2011 ECM E2.0 & Information Management Trends

Over the last 3 months you have no doubt witnessed a host of crystal-ball gazing blogs, papers and general punditry.  The prediction papers and chest thumping was a virtual flood of pontification.

Instead of joining the fray, we sat back and read.  A LOT!  We collected articles, blogs, reports, and snippets from all over the web.  We read the very well known, and the not so well known.

Then we gathered the text together and analyzed it.  We researched 2010 search trends.  We looked at 2010 hiring trends.  We looked at stories and data.  The result is in a free report we have made available (link on the image – registration required and greatly appreciated).

We found that amidst all the theory and conjecture 6 key trend themes emerged that were common to all of the material.  These were

  1. The socializing of business processes
  2. The Cloud as infrastructure
  3. Mobility for information
  4. Renewed focus on User Experience
  5. Analytics and Search for navigating the information flood
  6. Operational Efficiency

We delve deep into each of these themes to explore them and tease out what they’re about.  We tied them to hiring trends – evidence of real $$$ investment by organizations.  We mashed them up against Google keyword search trends – evidence of what users are curious about and interested in.

All in all it is an exciting report that represents not just the voice of Fishbowl, but rather the combined voice of the industry ecosystem.

Please download this free report and share it with your colleagues, customers and constituents.  And then let us know what you thought of it.

Uniqueness, Information Theory and Classification

I am thinking about information theory.  Premise 1: the quantity of information is growing.  Premise 2: uniqueness and dissimilarity from surroundings makes any individual piece of information easier to find.  Premise 3: much effort goes in to classifying information so that it can be grouped with other similar things.

So: If our efforts at information classification are successful then the increasing quantity of information will necessarily grow the classes which will decrease the uniqueness of any one piece of information in the class rendering it harder to find.
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New Collaboration eBook Available – Free

Collaboration eBook from Fishbowl

I am very proud to announce that our first eBook is now available (link on right). The eBook is available in Kindle, Sony, iPhone/iPad/Blackberry reader formats as well as PDF. The book is free though we would love it if you took a moment to register with us if you like what you find.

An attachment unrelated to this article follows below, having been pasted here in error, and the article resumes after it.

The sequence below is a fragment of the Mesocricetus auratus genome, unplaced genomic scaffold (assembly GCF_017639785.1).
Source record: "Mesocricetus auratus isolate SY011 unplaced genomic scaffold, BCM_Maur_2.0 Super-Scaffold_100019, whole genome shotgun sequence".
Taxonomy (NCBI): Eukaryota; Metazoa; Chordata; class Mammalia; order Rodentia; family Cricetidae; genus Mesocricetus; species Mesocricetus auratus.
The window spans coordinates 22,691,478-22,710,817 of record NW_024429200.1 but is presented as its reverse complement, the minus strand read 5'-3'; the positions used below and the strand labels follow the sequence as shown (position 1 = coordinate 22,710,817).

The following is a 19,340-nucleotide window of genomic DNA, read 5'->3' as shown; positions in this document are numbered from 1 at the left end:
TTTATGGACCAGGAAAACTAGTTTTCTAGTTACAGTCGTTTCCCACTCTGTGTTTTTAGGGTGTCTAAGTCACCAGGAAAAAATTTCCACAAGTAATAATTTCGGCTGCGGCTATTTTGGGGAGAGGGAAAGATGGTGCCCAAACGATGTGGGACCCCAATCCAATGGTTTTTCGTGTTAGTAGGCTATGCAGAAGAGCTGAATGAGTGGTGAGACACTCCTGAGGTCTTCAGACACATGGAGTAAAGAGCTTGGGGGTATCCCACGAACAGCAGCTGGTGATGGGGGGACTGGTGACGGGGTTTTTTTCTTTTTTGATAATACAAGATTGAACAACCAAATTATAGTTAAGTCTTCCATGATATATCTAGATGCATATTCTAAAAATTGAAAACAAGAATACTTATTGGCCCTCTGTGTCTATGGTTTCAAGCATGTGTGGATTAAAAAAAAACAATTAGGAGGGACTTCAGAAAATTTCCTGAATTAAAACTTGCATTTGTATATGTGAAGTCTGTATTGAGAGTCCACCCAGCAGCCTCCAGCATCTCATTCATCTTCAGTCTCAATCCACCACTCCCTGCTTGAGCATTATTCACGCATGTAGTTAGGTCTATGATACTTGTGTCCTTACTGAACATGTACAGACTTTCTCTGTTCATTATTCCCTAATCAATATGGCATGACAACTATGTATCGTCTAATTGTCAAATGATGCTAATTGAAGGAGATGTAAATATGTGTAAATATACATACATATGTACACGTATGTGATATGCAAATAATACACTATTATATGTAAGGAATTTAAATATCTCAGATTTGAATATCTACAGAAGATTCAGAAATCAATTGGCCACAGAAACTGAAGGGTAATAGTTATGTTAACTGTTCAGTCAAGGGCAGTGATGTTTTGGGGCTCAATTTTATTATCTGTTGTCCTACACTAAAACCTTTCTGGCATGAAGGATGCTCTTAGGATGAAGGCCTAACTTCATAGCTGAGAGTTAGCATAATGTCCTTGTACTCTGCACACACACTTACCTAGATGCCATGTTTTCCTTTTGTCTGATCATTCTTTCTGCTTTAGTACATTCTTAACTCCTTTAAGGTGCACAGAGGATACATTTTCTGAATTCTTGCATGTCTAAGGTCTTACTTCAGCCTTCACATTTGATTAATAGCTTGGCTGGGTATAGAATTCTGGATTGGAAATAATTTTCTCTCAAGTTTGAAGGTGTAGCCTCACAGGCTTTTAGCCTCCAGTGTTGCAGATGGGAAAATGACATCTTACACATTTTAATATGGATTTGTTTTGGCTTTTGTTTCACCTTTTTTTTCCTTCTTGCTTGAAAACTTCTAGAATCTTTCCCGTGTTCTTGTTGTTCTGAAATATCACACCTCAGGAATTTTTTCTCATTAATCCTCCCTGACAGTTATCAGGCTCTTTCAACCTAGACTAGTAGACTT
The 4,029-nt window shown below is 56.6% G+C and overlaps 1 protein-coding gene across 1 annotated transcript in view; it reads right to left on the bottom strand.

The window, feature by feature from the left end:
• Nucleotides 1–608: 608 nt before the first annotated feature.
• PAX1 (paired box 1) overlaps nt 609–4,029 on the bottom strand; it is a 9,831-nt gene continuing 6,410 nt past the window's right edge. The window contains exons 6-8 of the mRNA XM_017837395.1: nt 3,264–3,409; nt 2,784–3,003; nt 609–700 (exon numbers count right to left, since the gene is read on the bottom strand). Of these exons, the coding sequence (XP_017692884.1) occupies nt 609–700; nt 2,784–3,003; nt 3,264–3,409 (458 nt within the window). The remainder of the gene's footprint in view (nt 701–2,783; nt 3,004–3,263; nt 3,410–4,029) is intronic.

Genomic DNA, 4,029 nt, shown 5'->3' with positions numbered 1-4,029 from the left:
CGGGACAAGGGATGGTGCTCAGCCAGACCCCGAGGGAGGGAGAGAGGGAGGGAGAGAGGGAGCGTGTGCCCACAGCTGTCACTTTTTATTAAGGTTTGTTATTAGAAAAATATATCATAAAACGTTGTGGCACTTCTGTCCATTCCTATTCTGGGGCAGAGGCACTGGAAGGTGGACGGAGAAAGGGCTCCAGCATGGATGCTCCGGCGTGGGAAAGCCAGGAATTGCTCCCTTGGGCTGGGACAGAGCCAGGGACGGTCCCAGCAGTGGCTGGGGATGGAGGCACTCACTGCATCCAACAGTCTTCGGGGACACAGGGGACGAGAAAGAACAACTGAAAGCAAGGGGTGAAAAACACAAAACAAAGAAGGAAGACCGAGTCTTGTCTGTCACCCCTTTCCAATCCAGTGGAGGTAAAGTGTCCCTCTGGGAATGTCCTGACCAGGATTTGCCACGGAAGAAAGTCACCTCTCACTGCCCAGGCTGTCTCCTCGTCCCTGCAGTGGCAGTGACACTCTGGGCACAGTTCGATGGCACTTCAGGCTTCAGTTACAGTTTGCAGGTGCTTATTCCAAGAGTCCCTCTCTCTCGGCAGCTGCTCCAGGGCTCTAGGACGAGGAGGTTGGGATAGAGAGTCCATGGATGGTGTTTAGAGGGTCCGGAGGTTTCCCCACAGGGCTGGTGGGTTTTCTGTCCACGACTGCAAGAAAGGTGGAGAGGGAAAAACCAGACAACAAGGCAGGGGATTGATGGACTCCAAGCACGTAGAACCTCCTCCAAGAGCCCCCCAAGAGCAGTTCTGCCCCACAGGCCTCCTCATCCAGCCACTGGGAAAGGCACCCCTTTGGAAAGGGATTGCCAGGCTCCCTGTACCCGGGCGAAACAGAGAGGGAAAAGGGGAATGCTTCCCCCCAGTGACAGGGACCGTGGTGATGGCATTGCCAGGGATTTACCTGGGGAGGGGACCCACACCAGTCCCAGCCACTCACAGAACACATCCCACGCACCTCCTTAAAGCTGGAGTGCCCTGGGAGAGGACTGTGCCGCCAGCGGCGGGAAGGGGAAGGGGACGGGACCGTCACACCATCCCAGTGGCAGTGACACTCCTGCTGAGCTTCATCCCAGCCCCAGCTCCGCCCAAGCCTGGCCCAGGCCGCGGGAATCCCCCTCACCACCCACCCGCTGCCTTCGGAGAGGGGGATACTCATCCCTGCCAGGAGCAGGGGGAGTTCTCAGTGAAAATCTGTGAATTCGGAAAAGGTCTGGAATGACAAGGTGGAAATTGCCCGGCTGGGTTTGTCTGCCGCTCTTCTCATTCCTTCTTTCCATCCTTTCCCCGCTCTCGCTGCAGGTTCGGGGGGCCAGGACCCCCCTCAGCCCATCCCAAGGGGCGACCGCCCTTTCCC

The eBook is entitled Two Types of Collaboration and Ten Requirements for Using Them. In it we tackle the topic of collaboration from an information architecture perspective. We find that collaboration comes in two distinct types, social and informational. Social collaboration is people focused, goal oriented and intentional. Informational collaboration is knowledge focused, discovery oriented and accidental. Of the two, Accidental Collaboration is the more powerful and exciting. We discuss how to enable both Accidental and Intentional Collaboration with ten key considerations.

This is not a technical manual, though it does cover key concepts of information architecture and how to free up information from overly-restrictive systems. If you are a SharePoint aficionado, then chapter 10 will give you pause and should be carefully read.

This is an ideal volume for the CIO in your life and any project or program sponsor who is interested in tapping the power of information and collaboration but is constantly thwarted by technology that gets in the way.

Please let us know what you think of the work. All opinions are welcome!

File Naming, GUIDs, Duplication, Identity and Metadata: A Response to John O'Gorman

I love social network conversations. There has been a great one going on over in LinkedIn. In the AIIM Group for Intelligent Information Management a conversation was started around whether or not file naming conventions were needed when we have robust EDMSs (enterprise document management systems). John O’Gorman, an Information Integration specialist made a provocative post (in the spirit of great dialog) and I responded. The answers and debate have grown and now, rather than take up the whole form, I am posting my reply here, so that you may participate as well!

If you have not read the thread, you can do so HERE (if you want to skip to the billy vs john debate go to page 3). Without further ado, here is my reply:

I appreciate the engagement and invite others into the fray. I think this makes us all sharper! So in the spirit of mutual enlightenment and the disputational interrogative we engage!

We start off on common ground agreeing that humans are *much* better suited at pattern recognition and discrimination than are programs. While they can process vastly larger quantities of information, we can identify and consume “relevant” information more efficiently (at least now).